Germany’s Bayer closes Monsanto deal, plans to drop US company’s name

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German conglomerate Bayer on Thursday closed its $63 billion merger with Monsanto after getting the required nod from U.S. and EU regulators.

The closing sets the stage for the 117-year-old agribusiness brand name “Monsanto” to be dropped by Bayer. Monsanto’s efforts to promote genetically modified crops have been the subject of much controversy from anti-GMO activists, and the U.S. company has spent millions of dollars over the years on brand and corporate ad campaigns to improve its overall image.

“Monsanto is kind of the poster child for a larger movement against GMO,” said Kathryn Paul, associate director of the Organic Consumers Association, a consumer advocacy organization and longtime critic of Monsanto. The nonprofit also has a pending lawsuit against the company’s Roundup herbicide brand.

In a statement issued Thursday, Monsanto said: “We’re extremely proud of all we’ve accomplished as Monsanto, and are eager to continue to accelerate innovation in agriculture as we look forward to a future under Bayer.”

A spokesperson for St. Louis-based Monsanto said in an email: “There will be no branding changes today. Monsanto will operate independently from Bayer for an interim period while Bayer completes the sale of some of its businesses to BASF. During this time, it will be business as usual for us, including our company name.”

A key condition of U.S. Department of Justice approval of the Bayer-Monsanto deal was the German pharmaceutical and pesticide giant divesting some of its crop science assets. The divestitures of those businesses is expected to take approximately two months to close.

“Bayer will remain the company name,” the German company said this week. “Monsanto will no longer be a company name. The acquired products will retain their brand names and become part of the Bayer portfolio.”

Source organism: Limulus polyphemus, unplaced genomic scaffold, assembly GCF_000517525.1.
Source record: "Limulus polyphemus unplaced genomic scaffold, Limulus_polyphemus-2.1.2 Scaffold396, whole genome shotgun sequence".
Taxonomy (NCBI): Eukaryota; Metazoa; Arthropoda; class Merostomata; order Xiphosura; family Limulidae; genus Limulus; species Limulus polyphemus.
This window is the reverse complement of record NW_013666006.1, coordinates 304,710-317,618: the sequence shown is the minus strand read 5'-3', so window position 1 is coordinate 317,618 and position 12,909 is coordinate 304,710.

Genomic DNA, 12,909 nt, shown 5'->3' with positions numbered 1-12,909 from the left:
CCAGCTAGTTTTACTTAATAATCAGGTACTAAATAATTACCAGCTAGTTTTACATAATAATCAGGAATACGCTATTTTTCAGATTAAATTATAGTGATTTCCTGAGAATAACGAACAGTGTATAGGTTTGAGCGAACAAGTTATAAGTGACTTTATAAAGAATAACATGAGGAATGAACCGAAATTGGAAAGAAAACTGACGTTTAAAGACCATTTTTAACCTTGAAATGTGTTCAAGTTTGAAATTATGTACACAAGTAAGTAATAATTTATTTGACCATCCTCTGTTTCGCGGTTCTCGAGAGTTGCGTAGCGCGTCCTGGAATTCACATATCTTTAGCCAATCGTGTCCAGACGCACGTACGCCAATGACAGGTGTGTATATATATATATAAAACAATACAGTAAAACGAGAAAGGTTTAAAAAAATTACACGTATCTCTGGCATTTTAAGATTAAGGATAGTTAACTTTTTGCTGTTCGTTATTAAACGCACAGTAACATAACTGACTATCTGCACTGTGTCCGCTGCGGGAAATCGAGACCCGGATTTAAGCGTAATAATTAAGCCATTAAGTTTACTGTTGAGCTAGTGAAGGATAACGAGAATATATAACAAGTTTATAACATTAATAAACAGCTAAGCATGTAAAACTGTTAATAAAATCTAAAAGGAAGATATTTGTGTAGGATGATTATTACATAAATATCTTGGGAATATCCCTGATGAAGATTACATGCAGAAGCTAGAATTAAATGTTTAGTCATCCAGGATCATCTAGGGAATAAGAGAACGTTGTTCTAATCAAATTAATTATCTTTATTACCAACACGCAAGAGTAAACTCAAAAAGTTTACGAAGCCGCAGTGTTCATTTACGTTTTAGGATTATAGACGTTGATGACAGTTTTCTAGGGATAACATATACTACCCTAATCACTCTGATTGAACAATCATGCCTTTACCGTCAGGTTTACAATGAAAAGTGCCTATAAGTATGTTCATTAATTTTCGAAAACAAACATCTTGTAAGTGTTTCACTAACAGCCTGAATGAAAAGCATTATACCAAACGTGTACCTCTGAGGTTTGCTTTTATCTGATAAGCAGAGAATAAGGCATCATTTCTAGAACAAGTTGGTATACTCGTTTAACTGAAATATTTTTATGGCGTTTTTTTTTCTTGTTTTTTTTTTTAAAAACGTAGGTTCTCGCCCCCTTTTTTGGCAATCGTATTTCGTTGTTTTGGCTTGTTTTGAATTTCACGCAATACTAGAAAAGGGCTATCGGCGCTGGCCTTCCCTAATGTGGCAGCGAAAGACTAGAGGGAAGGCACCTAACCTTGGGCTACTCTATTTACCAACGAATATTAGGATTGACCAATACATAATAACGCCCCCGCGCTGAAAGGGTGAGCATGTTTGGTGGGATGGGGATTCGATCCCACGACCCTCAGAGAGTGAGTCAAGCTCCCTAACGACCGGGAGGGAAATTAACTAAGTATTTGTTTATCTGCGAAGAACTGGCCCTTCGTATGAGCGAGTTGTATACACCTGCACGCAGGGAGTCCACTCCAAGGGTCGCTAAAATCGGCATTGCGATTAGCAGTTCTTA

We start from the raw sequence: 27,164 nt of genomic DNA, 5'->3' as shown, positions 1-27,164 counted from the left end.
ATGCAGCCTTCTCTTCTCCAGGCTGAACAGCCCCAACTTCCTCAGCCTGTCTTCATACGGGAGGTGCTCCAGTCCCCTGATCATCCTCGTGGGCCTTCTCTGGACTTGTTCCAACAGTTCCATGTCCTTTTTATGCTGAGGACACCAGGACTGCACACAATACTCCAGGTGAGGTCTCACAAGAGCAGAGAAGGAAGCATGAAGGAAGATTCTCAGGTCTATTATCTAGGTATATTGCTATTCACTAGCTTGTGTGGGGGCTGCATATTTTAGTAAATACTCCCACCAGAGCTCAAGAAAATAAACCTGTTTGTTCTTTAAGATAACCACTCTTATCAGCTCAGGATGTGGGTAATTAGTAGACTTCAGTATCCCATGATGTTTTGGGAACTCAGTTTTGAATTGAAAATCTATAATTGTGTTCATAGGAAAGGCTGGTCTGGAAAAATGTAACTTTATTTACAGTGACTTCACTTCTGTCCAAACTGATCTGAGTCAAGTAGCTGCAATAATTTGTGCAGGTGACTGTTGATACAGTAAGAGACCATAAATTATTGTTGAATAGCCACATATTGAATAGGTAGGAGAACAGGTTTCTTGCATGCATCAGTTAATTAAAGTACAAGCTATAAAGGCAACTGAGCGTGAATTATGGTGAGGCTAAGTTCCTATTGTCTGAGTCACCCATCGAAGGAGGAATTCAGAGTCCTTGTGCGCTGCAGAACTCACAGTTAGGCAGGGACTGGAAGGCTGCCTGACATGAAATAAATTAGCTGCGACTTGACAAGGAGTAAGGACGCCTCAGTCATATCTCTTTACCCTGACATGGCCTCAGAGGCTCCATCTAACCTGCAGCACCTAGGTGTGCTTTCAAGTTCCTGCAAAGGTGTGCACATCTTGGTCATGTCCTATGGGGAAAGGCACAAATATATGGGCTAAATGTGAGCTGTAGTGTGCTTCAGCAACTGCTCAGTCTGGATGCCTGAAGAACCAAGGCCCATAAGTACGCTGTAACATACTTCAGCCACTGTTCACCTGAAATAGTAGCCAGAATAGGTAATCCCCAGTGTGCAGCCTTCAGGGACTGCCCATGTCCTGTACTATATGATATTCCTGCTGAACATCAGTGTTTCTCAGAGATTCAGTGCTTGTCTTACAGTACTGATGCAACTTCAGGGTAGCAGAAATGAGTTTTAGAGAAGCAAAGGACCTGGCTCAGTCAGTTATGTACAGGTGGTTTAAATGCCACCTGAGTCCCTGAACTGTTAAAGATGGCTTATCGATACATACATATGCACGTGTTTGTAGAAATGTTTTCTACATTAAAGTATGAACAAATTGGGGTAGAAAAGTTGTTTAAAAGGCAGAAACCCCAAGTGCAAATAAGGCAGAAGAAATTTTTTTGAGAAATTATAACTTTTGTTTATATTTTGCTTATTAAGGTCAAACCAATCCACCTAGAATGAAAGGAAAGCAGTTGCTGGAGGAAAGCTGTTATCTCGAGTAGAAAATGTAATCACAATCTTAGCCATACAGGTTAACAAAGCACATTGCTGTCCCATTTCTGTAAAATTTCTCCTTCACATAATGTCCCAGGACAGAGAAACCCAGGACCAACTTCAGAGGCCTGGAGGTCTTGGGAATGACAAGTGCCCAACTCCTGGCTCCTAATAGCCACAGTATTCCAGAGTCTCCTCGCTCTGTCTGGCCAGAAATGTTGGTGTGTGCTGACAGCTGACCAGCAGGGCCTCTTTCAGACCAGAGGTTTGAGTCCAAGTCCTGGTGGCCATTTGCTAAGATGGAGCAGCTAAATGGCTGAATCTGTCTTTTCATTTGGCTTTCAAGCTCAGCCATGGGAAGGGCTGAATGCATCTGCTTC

Monsanto’s key brands include Roundup, DeKalb, Acceleron, Asgrow, Seminis and Deltapine. Its Roundup product — introduced in the 1970s — is the world’s top-selling herbicide.

“The speed at which they’re looking to do away with the Monsanto brand speaks volumes in that traditionally you have a slow burn in many cases,” said Aaron Perlut, managing partner of Elasticity, a St. Louis-based consulting firm specializing in brand reputation management. He said big mergers typically have a transition period of a year or two before there are major changes of this scale.

“It seems like this is much more hastened than normally we would see, particularly at this scale of an acquisition,” Perlut said.

Last week, Bayer trimmed its synergy target for Monsanto from $1.5 billion to $1.2 billion but said it still expects the American company to generate a positive contribution to core EPS starting next year. Monsanto employs more than 22,000 people worldwide.

Monsanto’s agricultural biotechnology research and development operations that are going to Bayer are the largest in the world and include making genetically modified seeds for such crops as corn, soybeans and cotton. Corn represented almost 60 percent of Monsanto’s total seed and genomics business last year.

“The entire business is essentially going over to Bayer intact,” said Morningstar analyst Seth Goldstein. “Taking away the Monsanto name is more of a branding. It should allow for easier PR for Bayer.”



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